The Russian authorities have prosecuted two citizens of the country for illegally mining digital currencies on computers of state organizations.
Reported by local media outlet TASS on Monday, the two perpetrators were targeting computer hardware of state organizations to mine cryptocurrencies using web browsers.
Though the report did not reveal the identity of the perpetrators, it detailed that one of the charged is is a resident of Kurgan, who used almost a whole botnet in various regions of the country, while, in the second case, a criminal case was initiated on the fact of using the site of JSC Rostovvodokanal for mining.
Addressing a press conference on Monday, Nikolay Murashov, deputy director of the National Coordination Center for Computer Incidents, said: “In Russia, there have been two cases recently when people were brought to criminal responsibility for getting access to computers [of state organizations] and using them to mine cryptocurrencies.”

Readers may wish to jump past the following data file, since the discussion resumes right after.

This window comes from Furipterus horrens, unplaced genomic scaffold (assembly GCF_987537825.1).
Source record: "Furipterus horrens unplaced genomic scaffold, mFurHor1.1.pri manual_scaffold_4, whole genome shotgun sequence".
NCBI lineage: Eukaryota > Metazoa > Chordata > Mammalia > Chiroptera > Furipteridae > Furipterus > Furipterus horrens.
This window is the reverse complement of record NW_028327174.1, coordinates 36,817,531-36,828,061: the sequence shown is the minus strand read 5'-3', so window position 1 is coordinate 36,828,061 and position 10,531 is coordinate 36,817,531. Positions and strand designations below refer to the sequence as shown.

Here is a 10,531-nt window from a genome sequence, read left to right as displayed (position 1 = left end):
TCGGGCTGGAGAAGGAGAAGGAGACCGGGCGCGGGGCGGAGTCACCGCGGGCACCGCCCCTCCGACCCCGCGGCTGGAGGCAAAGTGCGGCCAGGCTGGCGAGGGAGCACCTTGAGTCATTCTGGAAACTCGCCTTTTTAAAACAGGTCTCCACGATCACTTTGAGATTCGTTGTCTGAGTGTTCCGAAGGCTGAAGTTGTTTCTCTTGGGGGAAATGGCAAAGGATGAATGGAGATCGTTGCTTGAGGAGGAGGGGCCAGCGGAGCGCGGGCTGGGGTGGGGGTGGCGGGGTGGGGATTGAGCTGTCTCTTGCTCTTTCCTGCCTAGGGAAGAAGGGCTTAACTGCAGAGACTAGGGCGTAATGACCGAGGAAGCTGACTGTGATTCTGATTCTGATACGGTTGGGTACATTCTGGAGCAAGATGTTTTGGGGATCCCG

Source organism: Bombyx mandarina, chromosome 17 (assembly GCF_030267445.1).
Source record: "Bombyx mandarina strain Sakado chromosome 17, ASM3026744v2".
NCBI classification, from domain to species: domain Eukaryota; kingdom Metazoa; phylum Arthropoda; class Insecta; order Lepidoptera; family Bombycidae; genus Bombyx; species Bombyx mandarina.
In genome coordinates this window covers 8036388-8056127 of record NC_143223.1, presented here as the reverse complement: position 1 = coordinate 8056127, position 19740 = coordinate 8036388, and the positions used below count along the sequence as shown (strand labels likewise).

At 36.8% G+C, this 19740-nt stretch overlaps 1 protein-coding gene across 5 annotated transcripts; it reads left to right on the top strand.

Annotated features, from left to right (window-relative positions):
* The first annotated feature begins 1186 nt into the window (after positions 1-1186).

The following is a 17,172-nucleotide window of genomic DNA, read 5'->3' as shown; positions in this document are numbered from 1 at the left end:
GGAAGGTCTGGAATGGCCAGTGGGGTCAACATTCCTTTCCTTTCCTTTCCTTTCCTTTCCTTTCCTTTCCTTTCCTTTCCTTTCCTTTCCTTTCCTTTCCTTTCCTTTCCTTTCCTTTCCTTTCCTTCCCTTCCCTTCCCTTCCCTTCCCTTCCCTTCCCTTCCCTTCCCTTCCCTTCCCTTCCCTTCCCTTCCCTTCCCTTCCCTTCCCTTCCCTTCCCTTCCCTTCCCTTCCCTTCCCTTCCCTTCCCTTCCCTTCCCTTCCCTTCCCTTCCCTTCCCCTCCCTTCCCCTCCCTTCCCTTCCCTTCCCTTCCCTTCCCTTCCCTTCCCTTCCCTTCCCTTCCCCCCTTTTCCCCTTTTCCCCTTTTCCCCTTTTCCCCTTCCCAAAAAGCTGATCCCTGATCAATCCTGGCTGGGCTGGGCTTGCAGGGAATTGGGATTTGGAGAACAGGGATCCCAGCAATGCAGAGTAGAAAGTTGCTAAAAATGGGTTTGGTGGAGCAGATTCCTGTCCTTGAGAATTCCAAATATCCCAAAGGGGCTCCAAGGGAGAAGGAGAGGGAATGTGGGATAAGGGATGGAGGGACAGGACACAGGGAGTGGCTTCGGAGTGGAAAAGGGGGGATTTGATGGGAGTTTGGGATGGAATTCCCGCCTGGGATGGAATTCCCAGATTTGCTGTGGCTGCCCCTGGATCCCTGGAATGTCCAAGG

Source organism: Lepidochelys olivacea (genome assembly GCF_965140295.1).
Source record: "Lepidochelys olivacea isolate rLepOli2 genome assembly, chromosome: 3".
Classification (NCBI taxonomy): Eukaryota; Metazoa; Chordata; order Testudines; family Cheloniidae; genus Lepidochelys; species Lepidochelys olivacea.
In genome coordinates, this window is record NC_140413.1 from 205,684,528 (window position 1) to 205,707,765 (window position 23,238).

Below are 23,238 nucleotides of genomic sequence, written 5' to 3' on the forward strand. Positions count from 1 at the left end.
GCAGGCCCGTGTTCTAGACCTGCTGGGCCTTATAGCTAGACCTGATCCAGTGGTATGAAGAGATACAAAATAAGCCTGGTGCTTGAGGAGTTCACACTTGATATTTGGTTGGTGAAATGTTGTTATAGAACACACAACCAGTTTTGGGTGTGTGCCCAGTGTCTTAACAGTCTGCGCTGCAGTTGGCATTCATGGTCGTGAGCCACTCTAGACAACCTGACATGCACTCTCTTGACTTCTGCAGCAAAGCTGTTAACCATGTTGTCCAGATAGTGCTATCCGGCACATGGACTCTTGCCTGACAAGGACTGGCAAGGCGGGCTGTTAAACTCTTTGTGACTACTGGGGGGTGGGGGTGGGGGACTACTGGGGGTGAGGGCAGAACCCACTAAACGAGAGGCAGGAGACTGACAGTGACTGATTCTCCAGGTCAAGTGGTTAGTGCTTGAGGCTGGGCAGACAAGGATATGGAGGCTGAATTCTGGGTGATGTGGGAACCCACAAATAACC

4 Ways DeFi is Changing Finance: And the Platforms Making it HappenGo to article >>
A profitable illegal activity
He also pointed out that the high electricity cost and the ability to mine digital currencies using normal computers are behind the rising number of illegal cryptocurrency mining activities.
In addition, he also pointed out the excessive utilization of processing power, causing degradation of the performance of the computers, resulting in a massive loss of affected businesses.
“Up to 80% of the computer’s free power can be used to generate virtual coins, and a legitimate user may not even know about it,” Murashov added.
Due to the associated profits, cryptojacking has become very popular among hackers, and they are evolving tactics to deceive programs to detect their activities. Finance Magnates recently reported that hackers are using process hollowing techniques to hide crypto mining activities on victims’ computers. Meanwhile, another popular botnet malware – Stantinko – also turned to crypto mining and is using YouTube to evade detection.